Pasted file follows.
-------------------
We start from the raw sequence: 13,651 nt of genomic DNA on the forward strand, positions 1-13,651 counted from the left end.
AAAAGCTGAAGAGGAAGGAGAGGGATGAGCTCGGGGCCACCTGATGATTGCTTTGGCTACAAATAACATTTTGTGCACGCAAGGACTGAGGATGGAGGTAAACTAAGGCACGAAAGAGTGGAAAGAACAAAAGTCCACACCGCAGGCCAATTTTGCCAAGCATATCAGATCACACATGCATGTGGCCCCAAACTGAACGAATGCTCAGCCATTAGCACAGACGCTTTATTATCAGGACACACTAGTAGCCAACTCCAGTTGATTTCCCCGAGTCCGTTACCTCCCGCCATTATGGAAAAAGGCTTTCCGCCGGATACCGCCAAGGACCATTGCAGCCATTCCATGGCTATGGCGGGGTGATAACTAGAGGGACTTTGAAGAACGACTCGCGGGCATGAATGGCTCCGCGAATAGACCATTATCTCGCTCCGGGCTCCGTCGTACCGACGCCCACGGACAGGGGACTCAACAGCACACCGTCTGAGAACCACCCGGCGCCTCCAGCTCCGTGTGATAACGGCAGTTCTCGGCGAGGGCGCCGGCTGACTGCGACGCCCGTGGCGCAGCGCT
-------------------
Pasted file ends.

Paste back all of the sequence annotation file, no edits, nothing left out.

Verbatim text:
We start from the raw sequence: 13,651 nt of genomic DNA on the forward strand, positions 1-13,651 counted from the left end.
AAAAGCTGAAGAGGAAGGAGAGGGATGAGCTCGGGGCCACCTGATGATTGCTTTGGCTACAAATAACATTTTGTGCACGCAAGGACTGAGGATGGAGGTAAACTAAGGCACGAAAGAGTGGAAAGAACAAAAGTCCACACCGCAGGCCAATTTTGCCAAGCATATCAGATCACACATGCATGTGGCCCCAAACTGAACGAATGCTCAGCCATTAGCACAGACGCTTTATTATCAGGACACACTAGTAGCCAACTCCAGTTGATTTCCCCGAGTCCGTTACCTCCCGCCATTATGGAAAAAGGCTTTCCGCCGGATACCGCCAAGGACCATTGCAGCCATTCCATGGCTATGGCGGGGTGATAACTAGAGGGACTTTGAAGAACGACTCGCGGGCATGAATGGCTCCGCGAATAGACCATTATCTCGCTCCGGGCTCCGTCGTACCGACGCCCACGGACAGGGGACTCAACAGCACACCGTCTGAGAACCACCCGGCGCCTCCAGCTCCGTGTGATAACGGCAGTTCTCGGCGAGGGCGCCGGCTGACTGCGACGCCCGTGGCGCAGCGCT